Red Centre & Uluru Must-do Things to Do

The remote Red Center and Uluru are as iconic as the Sydney Harbour bridge when it comes to things to see and do when visiting Australia. You might be forgiven for thinking that you won’t struggle to full your time in Sydney, but your options will be limited in the sandy outback. You’d be wrong. The Red Centre and Uluru boast many must-sees and must-dos.

Uluru (Ayers Rock)

Chances are you can picture Uluru and the red sands of Australia’s remote centre, even if you know next to nothing about either. The film site IMDB lists 42 movies filmed at Uluru and the giant sandstone rock is a very recognisable symbol of Australia. Indeed, it often features in advertising.

Where New Zealand has Milford Sound and the US, The Grand Canyon, Australia has Uluru and its Outback dessert with its distinctive red sands. And just like those other destinations many Australian tours take in Uluru & The Red Centre.

Uluru & The Red Centre

The Red Centre is a term for the “Outback” area of central Australia that is rich in culture, geology and scenery. It’s perhaps more quintessentially Australian than the beaches of the East & West coasts or the tropical rain forests of the Northern Territory and Queensland. Visiting here you couldn’t be anywhere else but Australia. And your visit to Australia isn’t complete without an Outback experience.

Uluru and its surrounding National Park is the most famous of the attractions of The Red Center. Sacred to the local Pitjantjatjara/Ananga people this 386m high sandstone formation is one of the most important indigenous sites in the Great Southern Land.

A tourist attraction for decades, there is no more distinctively Australian visitor experience than watching the great rock change colour as the sun sets or rises over the dessert. While visitors can no longer climb the rock the local area is rich in things to do. So rich that we’ve put together a list of Red Centre & Uluru must-sees and must-dos to help you narrow down your options.

Uluru Kata Tjuta cultural centreThe Kata Tjuta Culture Centre

Located in its namesake mountain range (also known as The Olgas), the Kata Tjuta Cultural Centre is a free-form structure built from locally made mud bricks. Its award-winning design was a collaboration between the local Anangu people, park staff and architects. Visit it to learn learn about Anangu culture and the Western Desert regions’s natural environment through exhibits and free presentations with Anangu and park rangers. But this is also a great place to see and buy Aboriginal.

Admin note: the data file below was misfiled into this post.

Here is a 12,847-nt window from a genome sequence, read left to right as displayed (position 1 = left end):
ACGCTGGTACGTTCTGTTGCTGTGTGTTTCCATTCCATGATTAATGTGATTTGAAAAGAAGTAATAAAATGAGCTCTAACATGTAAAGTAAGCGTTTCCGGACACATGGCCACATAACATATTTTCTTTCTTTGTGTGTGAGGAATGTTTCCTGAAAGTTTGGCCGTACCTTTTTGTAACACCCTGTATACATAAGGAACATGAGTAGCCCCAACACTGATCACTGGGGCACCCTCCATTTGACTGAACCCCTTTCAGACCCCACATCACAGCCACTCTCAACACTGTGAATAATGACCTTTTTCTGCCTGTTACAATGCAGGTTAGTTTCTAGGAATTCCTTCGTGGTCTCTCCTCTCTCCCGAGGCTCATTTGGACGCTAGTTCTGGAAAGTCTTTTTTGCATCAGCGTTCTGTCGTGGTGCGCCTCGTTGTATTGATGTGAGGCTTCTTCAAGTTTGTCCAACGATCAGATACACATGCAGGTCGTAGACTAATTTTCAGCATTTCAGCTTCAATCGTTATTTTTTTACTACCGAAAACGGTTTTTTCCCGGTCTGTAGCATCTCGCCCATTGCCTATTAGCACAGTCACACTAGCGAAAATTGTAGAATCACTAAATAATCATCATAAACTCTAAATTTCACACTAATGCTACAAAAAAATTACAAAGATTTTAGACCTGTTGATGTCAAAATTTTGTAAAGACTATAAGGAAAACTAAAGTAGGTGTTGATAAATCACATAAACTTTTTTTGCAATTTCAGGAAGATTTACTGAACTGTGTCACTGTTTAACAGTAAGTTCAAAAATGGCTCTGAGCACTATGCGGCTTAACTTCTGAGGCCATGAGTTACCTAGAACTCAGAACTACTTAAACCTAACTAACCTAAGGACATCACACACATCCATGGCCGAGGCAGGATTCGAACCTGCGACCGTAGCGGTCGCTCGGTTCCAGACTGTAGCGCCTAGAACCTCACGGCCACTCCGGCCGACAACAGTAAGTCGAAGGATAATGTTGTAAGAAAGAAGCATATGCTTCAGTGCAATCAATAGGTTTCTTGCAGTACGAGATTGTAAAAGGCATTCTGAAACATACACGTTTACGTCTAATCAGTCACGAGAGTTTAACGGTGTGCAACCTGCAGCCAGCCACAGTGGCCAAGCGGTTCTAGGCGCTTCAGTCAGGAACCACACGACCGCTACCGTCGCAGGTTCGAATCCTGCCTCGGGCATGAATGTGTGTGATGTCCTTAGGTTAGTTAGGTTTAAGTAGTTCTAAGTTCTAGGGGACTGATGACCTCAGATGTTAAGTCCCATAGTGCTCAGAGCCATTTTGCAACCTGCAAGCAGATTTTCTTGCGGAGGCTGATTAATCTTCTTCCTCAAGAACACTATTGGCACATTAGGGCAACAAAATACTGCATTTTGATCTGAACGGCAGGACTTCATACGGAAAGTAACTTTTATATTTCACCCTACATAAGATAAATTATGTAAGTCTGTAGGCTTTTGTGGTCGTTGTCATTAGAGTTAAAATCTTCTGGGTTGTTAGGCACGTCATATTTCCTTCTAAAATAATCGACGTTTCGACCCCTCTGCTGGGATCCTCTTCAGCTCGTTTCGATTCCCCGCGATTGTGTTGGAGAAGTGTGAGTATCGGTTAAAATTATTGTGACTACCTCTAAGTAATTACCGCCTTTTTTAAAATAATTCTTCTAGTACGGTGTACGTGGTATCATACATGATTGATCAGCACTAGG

Uluru Motorcycle Tours

There are many ways to explore the local area from simply walking (its about 9km/6 miles around the rock, if you’re interested) to flight options we’re about to get to. But anyone who has an interest in two wheeled, or three-wheeled, travel should consider doing an Uluru Motorcycle tour. With Harley Davidson and trike options these tours offer an opportunity to take in the local sites from a unique perspective.

Slap on supplied leathers and helmet and head out on the highway. Your professional guide will ensure you see it all and understand what you are looking at.

Uluru Helicopter Flights

Like a loftier perspective? Uluru Helicopter Flights might be your best bet for getting up and above the stunning landscape and taking it all in. You’ve got many options, with flights up to two hours long that venture as far as Kings Canyon: (324km away by road). But a 15 minute flight over Uluru itself or a 36 minute flight that will include aerial views of Kata Tjuta and a broader perspective on The Red Centre are both popular options.

Uluru Scenic Flights

Natural textures of Uluru

Get ready to be blown away by World Heritage-listed natural wonders, iconic wildlife and the red dirt of the Australian Outback in the Uluru Region.